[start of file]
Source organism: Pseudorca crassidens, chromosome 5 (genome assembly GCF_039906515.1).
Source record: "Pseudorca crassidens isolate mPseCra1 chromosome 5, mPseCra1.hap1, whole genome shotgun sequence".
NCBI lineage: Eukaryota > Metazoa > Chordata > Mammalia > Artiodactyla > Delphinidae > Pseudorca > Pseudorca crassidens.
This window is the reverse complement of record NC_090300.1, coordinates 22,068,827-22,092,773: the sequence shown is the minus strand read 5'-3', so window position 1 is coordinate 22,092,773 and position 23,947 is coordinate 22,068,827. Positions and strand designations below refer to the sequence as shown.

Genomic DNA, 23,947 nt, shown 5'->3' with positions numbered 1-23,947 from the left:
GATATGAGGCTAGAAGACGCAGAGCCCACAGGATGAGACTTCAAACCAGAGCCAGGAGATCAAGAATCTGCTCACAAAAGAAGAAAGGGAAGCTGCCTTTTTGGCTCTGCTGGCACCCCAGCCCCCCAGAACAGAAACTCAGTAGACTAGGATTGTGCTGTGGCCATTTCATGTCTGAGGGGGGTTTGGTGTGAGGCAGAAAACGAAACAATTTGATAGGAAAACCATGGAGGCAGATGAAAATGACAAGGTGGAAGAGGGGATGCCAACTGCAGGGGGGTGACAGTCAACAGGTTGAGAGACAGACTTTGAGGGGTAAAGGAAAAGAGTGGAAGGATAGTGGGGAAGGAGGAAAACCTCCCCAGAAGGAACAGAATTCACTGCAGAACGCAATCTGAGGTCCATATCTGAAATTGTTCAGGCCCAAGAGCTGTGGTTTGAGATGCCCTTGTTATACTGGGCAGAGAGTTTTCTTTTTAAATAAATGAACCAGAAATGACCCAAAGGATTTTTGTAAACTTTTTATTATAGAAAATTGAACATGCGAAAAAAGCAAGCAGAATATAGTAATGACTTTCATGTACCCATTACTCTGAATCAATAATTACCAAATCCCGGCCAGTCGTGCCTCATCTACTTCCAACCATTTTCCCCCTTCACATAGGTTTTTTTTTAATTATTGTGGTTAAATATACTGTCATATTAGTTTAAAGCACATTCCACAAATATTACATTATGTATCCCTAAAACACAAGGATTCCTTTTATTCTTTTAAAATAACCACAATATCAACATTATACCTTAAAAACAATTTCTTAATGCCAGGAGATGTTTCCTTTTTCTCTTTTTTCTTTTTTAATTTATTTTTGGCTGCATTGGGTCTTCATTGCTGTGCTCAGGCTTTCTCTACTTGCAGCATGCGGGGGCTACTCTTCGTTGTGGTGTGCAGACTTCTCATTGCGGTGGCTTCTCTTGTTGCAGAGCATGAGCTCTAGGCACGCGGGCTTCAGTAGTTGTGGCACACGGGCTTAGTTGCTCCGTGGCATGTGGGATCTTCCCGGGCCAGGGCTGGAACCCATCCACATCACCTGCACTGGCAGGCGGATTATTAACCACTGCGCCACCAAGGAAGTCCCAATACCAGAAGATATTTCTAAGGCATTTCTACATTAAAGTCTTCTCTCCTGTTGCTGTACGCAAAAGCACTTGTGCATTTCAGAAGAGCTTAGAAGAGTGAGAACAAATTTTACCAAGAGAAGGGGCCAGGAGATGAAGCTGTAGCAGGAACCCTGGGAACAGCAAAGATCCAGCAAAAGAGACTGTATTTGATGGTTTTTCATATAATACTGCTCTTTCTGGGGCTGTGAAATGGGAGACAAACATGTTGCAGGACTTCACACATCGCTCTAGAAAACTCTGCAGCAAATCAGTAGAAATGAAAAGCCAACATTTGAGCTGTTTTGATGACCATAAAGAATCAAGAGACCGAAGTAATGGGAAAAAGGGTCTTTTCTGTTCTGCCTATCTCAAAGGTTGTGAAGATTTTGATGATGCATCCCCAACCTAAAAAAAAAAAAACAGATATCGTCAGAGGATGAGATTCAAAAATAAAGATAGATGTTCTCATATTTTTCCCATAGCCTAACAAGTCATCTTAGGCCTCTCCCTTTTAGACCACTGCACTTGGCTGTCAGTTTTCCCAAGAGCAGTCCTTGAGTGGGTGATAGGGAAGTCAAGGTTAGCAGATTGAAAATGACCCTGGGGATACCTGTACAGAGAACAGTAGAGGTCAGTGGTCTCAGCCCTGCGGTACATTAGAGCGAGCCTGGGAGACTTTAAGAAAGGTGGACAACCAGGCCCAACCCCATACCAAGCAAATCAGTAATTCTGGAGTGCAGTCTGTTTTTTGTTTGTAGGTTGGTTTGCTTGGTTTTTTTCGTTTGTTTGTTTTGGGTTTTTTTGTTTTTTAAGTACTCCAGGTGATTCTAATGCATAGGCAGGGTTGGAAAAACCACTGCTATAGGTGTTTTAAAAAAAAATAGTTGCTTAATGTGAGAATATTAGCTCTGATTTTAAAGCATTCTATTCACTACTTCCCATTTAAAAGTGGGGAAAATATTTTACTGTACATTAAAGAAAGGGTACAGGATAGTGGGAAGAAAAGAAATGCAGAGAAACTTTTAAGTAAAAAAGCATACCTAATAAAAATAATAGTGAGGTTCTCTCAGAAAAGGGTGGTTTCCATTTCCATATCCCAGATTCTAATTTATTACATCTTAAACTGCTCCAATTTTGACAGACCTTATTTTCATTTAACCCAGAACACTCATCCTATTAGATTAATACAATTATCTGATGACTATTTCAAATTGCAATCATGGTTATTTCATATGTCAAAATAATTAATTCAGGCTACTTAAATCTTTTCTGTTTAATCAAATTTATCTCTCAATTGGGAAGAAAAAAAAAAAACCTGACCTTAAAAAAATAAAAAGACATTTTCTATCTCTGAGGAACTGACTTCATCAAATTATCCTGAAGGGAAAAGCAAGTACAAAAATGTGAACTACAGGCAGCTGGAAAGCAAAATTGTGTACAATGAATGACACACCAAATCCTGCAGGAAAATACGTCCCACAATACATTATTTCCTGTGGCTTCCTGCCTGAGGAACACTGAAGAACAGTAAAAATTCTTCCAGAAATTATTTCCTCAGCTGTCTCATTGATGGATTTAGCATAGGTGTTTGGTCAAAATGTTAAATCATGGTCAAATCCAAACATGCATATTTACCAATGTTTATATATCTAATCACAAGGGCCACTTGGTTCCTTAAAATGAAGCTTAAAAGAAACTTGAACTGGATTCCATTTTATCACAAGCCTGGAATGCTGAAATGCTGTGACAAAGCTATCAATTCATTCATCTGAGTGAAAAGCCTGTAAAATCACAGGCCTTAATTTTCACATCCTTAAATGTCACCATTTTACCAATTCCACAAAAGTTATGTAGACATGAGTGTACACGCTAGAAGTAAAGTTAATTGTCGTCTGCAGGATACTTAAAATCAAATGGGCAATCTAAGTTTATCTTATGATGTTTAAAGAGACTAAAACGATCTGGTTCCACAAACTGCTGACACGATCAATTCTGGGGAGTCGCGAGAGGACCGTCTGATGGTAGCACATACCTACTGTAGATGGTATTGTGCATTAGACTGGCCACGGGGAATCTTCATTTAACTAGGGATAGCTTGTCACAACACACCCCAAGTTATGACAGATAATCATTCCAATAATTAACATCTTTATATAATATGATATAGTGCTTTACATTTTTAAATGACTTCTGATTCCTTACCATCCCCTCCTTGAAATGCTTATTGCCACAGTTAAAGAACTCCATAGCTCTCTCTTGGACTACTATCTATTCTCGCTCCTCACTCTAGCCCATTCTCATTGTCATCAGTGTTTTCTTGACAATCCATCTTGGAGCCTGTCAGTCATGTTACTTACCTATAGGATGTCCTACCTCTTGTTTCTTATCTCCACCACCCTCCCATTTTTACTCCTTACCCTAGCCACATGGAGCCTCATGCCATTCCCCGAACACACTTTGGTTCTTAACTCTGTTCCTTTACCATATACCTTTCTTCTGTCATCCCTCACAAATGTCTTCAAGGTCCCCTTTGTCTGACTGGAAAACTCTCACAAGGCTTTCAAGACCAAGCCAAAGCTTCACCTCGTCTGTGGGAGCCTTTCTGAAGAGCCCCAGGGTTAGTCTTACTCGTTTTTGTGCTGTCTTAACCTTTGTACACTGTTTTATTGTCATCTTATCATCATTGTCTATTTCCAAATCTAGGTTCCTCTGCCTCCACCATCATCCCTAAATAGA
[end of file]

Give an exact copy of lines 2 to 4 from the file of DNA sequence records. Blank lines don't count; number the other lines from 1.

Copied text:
Source record: "Pseudorca crassidens isolate mPseCra1 chromosome 5, mPseCra1.hap1, whole genome shotgun sequence".
NCBI lineage: Eukaryota > Metazoa > Chordata > Mammalia > Artiodactyla > Delphinidae > Pseudorca > Pseudorca crassidens.
This window is the reverse complement of record NC_090300.1, coordinates 22,068,827-22,092,773: the sequence shown is the minus strand read 5'-3', so window position 1 is coordinate 22,092,773 and position 23,947 is coordinate 22,068,827. Positions and strand designations below refer to the sequence as shown.